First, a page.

NASA Now Has Its ‘X-Ray Eyes On The Universe’. Know What IXPE Will Do In Space

New Delhi: NASA’s Imaging X-Ray Polarimetry Explorer (IXPE) spacecraft lit up the early morning Florida sky as it lifted off atop a SpaceX Falcon 9 rocket from Kennedy Space Center’s Launch Complex 39A, on Thursday, December 9, at 1:00 am EST (11:30 am IST). IXPE is NASA’s first satellite dedicated to measuring X-ray polarisation.

It is also the first mission that will map the polarisation of some of the most energetic objects in the universe, such as the remains of huge stars that exploded into supernovae, the supermassive black holes at the centres of galaxies, including Sagittarius A* at the centre of the Milky Way, remnants of neutron stars and black holes, powerful particle jets coming out from feeding black holes, and pulsars, which are the dense remains of cosmic objects that were once stars. 

Dr. Martin Weisskopf, IXPE’s principal investigator, said the launch of IXPE marks a bold and unique step forward for X-ray astronomy.

Polarisation is a property of light that depicts the direction of their oscillations and holds clues to the environment from which the light originates. Polarised light oscillates or vibrates in only one direction.

X-ray polarisation is a process in which the paths of electrons moving close to the speed of light are bent by a magnetic field, as a result of which the electrons start spiralling, and emit photons in the process, the electromagnetic field of which vibrates in one direction, or gets polarised. 

IXPE, which is a collaboration between NASA and the Italian Space Agency, will explore some of the most extreme and mysterious objects in the universe, and study the X-rays emitted by them in a new way, NASA said on its website. The US space agency selected IXPE as a Small Explorer mission in 2017. 

How Will IXPE Work?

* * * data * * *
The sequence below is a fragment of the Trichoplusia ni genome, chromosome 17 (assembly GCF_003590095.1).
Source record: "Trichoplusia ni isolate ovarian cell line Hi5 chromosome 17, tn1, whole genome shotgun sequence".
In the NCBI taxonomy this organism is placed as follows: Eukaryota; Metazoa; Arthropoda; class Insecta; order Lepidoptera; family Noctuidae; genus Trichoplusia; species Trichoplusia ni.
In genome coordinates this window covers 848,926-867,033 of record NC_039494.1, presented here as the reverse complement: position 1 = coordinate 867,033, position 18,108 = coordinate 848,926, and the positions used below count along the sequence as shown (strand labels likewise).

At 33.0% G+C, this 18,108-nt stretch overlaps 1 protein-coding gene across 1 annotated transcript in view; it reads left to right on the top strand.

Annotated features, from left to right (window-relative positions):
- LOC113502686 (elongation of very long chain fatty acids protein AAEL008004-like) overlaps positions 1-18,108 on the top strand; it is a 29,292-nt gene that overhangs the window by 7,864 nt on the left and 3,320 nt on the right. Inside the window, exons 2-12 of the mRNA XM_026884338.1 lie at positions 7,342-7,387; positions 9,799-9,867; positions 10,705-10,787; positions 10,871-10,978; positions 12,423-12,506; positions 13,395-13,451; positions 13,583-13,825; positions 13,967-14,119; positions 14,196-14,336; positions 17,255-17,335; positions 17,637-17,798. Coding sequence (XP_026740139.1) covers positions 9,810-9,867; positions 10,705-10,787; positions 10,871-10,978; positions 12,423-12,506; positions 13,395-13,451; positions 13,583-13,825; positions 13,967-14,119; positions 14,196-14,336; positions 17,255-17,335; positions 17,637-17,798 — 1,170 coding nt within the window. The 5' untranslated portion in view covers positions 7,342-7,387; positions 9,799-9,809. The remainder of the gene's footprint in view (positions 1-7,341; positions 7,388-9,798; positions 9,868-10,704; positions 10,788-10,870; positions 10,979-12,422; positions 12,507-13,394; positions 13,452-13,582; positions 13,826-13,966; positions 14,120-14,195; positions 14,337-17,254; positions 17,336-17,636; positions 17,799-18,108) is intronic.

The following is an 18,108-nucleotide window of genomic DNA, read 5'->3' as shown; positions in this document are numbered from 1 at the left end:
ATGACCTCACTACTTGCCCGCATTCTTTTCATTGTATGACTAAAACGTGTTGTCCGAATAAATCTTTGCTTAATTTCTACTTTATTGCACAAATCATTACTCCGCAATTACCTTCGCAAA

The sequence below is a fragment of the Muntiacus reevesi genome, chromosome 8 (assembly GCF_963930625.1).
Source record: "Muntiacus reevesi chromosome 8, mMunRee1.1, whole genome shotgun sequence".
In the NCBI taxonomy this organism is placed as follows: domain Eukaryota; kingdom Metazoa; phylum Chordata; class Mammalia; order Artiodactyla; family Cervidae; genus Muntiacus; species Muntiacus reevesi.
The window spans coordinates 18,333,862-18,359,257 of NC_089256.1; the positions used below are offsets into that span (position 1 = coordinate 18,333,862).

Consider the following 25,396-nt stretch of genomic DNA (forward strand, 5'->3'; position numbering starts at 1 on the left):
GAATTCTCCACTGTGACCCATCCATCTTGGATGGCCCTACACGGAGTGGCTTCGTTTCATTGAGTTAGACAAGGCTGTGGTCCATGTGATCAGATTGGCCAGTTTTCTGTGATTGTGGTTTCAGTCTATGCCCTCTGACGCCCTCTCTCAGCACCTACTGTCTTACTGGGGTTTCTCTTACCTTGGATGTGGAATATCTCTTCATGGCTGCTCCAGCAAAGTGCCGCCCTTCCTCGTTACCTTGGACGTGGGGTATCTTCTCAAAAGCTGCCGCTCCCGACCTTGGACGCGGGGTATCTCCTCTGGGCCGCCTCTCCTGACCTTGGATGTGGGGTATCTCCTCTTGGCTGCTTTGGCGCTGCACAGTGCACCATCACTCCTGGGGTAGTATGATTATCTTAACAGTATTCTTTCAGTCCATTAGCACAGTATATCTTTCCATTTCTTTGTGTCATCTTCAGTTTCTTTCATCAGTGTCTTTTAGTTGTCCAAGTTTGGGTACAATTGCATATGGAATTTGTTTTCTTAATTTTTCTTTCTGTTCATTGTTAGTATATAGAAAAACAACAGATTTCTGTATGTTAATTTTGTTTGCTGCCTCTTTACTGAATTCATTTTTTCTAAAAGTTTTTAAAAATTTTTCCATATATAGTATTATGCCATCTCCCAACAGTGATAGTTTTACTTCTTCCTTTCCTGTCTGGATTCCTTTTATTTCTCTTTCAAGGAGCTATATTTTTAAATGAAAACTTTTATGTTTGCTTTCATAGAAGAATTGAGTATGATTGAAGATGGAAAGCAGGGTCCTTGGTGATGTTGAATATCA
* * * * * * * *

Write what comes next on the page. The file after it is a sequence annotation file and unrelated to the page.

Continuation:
IXPE, dubbed as NASA’s newest set of ‘X-ray Eyes on the Universe’, will help scientists unravel the mysteries of the cosmos by studying different wavelengths and properties of light. 

X-rays come from the hottest places in the Universe, such as regions where power explosions and violent collisions occur, or where strong magnetic fields are present. IXPE can track clouds of gas heated to millions of degrees and detect the shower of particles fueled by a black hole that is engulfing matter. The spacecraft will measure the orientation of X-rays from some of the most brilliant objects in space, which consist of moving electric and magnetic fields. X-rays can be collected only by telescopes in space because the Earth’s atmosphere blocks cosmic X-rays from reaching the ground.

Usually, the peaks and valleys of these waves move in random directions, but polarised light is more organised, with the two types of waves vibrating in the same direction. In space, light becomes polarised depending on where it comes from, and what it passes through. Measuring the amount and direction of polarisation of X-rays, IXPE will give scientists clues about the shapes, structures, and behaviour of all types of celestial objects that emit bright X-rays, and the physics of how X-rays came to be.

Instruments Aboard IXPE

The IXPE observatory has three identical state-of-the art telescopes with three main parts. These are: Mirrors, Detectors, and an Extendable Mast. Each mirror assembly contains 24 nested, cylinder-shaped mirrors that collect and focus X-rays. Located at the focal point of the mirrors, polarisation-sensitive detectors are the secret behind IXPE’s unique X-ray vision. The detectors will take a picture of incoming X-rays, and measure all four properties of the rays, which are: arrival time, direction, energy, and polarisation of light.

Over the course of its two-year primary mission, IXPE will observe more than 50 brilliant objects. These observations will help scientists tackle long-standing puzzles like testing computing stories about pulsars and the details about how Einstein’s Theory of General Relativity works. 

IXPE’s polarisation measurements will also hold clues to questions such as, what the spin of a black hole is, what powers the mysterious brightness of pulsars, and whether the understanding of the fundamental laws of physics hold up throughout the whole Universe.

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